As I write this, there have been many recent high profile deaths in the news. In such places as Orlando, Baton Rouge, St. Paul, Dallas, Paris, and Nice, hundreds have been killed in escalating climates. We see a few memorials on the news, but most of the talk is about who is to blame. Across social media people pontificate about the causes and solutions but make little actual effort to make things better. While all of the chatter continues, families and friends of the ones who were lost are grieving. They will get lots of help, and media attention on the days before and the day of the funeral, but when they go home their lives are forever changed. For the rest of their lives their loved ones will be part of a news story forever linked with this era, but it will not bring them back. If you know any of these people, they need you for the days and years to come. Most who read this will not know any of these grieving people, but you do know someone else who has had a recent loss. Reach out to them.
Hearing of someone else losing a loved one can bring back the pain of their own loss. This is not to say they will never be happy again, but part of their happiness is gone forever. More than ever they need to know that people around them care. Because of the ease of communication in our time it takes little effort to send a text, email, Facebook comment or inbox, Instagram DM, Snapchat–the list is endless. This is a nice reminder that someone out there is thinking about you but they need much more than that. It is all too easy for a grieving person to stay in the cocoon of their home and read messages and marinate in their pain. They need more than messages or even phone calls. They need the touch of interaction with someone who cares.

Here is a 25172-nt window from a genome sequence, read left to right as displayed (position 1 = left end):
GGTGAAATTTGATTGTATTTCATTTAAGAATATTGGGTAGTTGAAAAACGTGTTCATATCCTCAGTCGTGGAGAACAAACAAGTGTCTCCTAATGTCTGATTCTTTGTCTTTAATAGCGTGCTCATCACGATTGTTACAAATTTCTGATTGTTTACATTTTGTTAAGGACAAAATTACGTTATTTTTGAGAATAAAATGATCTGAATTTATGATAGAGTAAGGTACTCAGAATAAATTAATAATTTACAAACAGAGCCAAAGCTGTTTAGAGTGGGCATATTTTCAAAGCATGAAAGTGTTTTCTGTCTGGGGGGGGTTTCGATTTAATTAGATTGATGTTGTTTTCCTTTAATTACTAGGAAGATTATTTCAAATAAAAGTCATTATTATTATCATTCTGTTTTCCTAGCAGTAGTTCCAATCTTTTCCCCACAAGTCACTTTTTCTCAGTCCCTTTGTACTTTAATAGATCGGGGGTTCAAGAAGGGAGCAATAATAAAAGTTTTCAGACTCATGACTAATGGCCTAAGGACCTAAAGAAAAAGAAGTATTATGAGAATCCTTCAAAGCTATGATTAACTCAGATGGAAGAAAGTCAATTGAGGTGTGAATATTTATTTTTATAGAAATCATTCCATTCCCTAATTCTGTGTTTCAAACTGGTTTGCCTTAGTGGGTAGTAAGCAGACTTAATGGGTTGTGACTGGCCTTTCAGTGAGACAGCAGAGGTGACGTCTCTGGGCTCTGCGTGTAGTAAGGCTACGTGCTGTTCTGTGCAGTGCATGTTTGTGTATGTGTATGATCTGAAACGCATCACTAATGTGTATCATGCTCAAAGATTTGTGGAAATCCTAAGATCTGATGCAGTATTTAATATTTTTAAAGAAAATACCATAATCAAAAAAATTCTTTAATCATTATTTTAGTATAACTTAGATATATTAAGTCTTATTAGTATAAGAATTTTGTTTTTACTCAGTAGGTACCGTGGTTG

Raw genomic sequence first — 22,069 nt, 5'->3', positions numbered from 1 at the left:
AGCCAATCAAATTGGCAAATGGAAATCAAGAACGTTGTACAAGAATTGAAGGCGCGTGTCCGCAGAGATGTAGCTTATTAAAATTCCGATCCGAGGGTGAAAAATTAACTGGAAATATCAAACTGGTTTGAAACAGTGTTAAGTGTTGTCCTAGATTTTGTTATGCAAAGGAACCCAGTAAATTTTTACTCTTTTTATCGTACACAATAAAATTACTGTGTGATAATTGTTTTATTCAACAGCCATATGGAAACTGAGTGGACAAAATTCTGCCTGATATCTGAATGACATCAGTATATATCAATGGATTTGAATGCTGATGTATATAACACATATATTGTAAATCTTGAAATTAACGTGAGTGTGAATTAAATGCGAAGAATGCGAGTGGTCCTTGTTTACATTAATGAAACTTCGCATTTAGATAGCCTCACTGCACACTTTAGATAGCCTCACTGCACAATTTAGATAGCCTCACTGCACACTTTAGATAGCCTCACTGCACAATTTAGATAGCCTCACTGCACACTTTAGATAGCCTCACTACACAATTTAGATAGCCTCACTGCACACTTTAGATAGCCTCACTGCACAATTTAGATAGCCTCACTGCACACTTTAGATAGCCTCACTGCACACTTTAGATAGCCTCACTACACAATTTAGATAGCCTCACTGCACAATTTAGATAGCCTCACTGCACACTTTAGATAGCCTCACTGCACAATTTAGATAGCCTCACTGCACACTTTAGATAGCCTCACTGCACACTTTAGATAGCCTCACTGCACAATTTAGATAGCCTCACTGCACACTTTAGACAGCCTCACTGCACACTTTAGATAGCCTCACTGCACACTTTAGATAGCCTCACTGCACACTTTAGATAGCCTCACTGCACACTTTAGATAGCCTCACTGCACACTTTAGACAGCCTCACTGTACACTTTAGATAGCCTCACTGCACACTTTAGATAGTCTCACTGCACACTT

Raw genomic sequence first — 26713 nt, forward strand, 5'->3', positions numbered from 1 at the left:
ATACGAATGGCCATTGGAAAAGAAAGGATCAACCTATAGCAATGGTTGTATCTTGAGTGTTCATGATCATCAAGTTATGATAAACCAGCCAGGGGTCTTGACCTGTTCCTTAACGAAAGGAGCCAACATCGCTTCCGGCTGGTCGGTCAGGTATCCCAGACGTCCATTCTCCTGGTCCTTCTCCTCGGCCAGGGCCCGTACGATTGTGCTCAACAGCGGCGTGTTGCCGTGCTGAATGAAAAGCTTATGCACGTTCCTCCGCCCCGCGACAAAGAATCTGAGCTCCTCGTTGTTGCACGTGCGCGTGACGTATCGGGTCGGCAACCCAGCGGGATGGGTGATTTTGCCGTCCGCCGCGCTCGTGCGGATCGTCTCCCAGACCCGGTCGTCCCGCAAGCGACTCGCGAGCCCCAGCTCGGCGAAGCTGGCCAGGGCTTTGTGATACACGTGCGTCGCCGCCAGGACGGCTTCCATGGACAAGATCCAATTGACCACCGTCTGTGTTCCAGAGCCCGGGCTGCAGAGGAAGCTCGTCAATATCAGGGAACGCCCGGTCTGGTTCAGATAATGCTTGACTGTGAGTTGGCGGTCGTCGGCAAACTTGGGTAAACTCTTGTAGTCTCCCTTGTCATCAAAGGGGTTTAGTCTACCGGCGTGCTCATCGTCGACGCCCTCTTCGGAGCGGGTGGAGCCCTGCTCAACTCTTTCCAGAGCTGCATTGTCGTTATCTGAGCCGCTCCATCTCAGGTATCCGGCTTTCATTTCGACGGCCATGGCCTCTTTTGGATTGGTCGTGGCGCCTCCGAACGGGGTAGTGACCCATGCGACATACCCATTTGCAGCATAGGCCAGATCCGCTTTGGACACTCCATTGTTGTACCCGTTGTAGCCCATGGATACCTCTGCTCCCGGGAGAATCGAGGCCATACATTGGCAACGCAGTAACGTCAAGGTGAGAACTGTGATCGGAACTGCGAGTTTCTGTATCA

In the beginning invite them to dinner, coffee, or for a walk. Allow them to talk without judgement. Resist the desire to tell them how to feel. That just makes them hurt more. Just listen, even if you don’t agree with everything they express. They just need to vent. If you put in the time they are more likely to allow you to help later. Invite them to do some things that will distract them, such as a movie, concert or party but don’t force it early on. When you do go out be sensitive to the fact that any of these things may bring memories which can bring sadness. Don’t get angry just let it be. It has to happen. Hurting people must go through the dark times before they can see the sunshine again. If you really care, travel closely with them through the full journey. A friend that will do that is a rare and cherished one. Helping one person around you might change the world.